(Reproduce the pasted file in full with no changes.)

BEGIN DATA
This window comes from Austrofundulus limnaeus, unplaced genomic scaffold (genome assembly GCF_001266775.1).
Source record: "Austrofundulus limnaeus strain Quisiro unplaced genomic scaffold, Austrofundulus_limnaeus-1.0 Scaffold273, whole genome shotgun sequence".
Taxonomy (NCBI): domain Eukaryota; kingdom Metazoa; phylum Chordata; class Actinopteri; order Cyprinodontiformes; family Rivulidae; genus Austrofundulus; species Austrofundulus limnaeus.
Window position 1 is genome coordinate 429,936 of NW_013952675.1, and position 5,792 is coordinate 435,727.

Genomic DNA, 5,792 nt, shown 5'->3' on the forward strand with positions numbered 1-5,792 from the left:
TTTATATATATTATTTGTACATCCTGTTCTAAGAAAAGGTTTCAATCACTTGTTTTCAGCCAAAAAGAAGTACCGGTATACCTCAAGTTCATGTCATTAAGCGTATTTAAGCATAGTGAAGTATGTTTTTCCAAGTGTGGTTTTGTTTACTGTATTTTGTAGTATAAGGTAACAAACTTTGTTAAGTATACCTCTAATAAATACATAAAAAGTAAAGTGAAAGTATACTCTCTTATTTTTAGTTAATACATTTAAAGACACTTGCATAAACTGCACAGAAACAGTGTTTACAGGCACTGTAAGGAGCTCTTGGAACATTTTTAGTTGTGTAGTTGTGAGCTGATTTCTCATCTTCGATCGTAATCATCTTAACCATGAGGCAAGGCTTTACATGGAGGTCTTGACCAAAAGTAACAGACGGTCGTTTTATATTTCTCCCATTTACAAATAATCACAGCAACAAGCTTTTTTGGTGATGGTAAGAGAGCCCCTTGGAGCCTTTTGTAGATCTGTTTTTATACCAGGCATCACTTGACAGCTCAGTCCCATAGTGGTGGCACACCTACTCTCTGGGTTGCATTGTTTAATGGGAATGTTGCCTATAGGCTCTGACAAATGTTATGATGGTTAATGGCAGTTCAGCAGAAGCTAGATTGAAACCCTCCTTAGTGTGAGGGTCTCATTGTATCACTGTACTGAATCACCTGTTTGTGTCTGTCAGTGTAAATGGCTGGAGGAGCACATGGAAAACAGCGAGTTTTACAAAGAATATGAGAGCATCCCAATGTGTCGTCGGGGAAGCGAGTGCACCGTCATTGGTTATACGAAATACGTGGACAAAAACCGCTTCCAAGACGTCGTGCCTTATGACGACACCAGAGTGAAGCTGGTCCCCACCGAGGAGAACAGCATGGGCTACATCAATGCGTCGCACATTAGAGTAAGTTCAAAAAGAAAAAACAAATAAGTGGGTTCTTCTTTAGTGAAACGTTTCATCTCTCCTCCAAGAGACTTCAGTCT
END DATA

This window comes from Austrofundulus limnaeus, unplaced genomic scaffold (genome assembly GCF_001266775.1).
Source record: "Austrofundulus limnaeus strain Quisiro unplaced genomic scaffold, Austrofundulus_limnaeus-1.0 Scaffold273, whole genome shotgun sequence".
Taxonomy (NCBI): domain Eukaryota; kingdom Metazoa; phylum Chordata; class Actinopteri; order Cyprinodontiformes; family Rivulidae; genus Austrofundulus; species Austrofundulus limnaeus.
Window position 1 is genome coordinate 429,936 of NW_013952675.1, and position 5,792 is coordinate 435,727.

Genomic DNA, 5,792 nt, shown 5'->3' on the forward strand with positions numbered 1-5,792 from the left:
TTTATATATATTATTTGTACATCCTGTTCTAAGAAAAGGTTTCAATCACTTGTTTTCAGCCAAAAAGAAGTACCGGTATACCTCAAGTTCATGTCATTAAGCGTATTTAAGCATAGTGAAGTATGTTTTTCCAAGTGTGGTTTTGTTTACTGTATTTTGTAGTATAAGGTAACAAACTTTGTTAAGTATACCTCTAATAAATACATAAAAAGTAAAGTGAAAGTATACTCTCTTATTTTTAGTTAATACATTTAAAGACACTTGCATAAACTGCACAGAAACAGTGTTTACAGGCACTGTAAGGAGCTCTTGGAACATTTTTAGTTGTGTAGTTGTGAGCTGATTTCTCATCTTCGATCGTAATCATCTTAACCATGAGGCAAGGCTTTACATGGAGGTCTTGACCAAAAGTAACAGACGGTCGTTTTATATTTCTCCCATTTACAAATAATCACAGCAACAAGCTTTTTTGGTGATGGTAAGAGAGCCCCTTGGAGCCTTTTGTAGATCTGTTTTTATACCAGGCATCACTTGACAGCTCAGTCCCATAGTGGTGGCACACCTACTCTCTGGGTTGCATTGTTTAATGGGAATGTTGCCTATAGGCTCTGACAAATGTTATGATGGTTAATGGCAGTTCAGCAGAAGCTAGATTGAAACCCTCCTTAGTGTGAGGGTCTCATTGTATCACTGTACTGAATCACCTGTTTGTGTCTGTCAGTGTAAATGGCTGGAGGAGCACATGGAAAACAGCGAGTTTTACAAAGAATATGAGAGCATCCCAATGTGTCGTCGGGGAAGCGAGTGCACCGTCATTGGTTATACGAAATACGTGGACAAAAACCGCTTCCAAGACGTCGTGCCTTATGACGACACCAGAGTGAAGCTGGTCCCCACCGAGGAGAACAGCATGGGCTACATCAATGCGTCGCACATTAGAGTAAGTTCAAAAAGAAAAAACAAATAAGTGGGTTCTTCTTTAGTGAAACGTTTCATCTCTCCTCCAAGAGACTTCAGTCT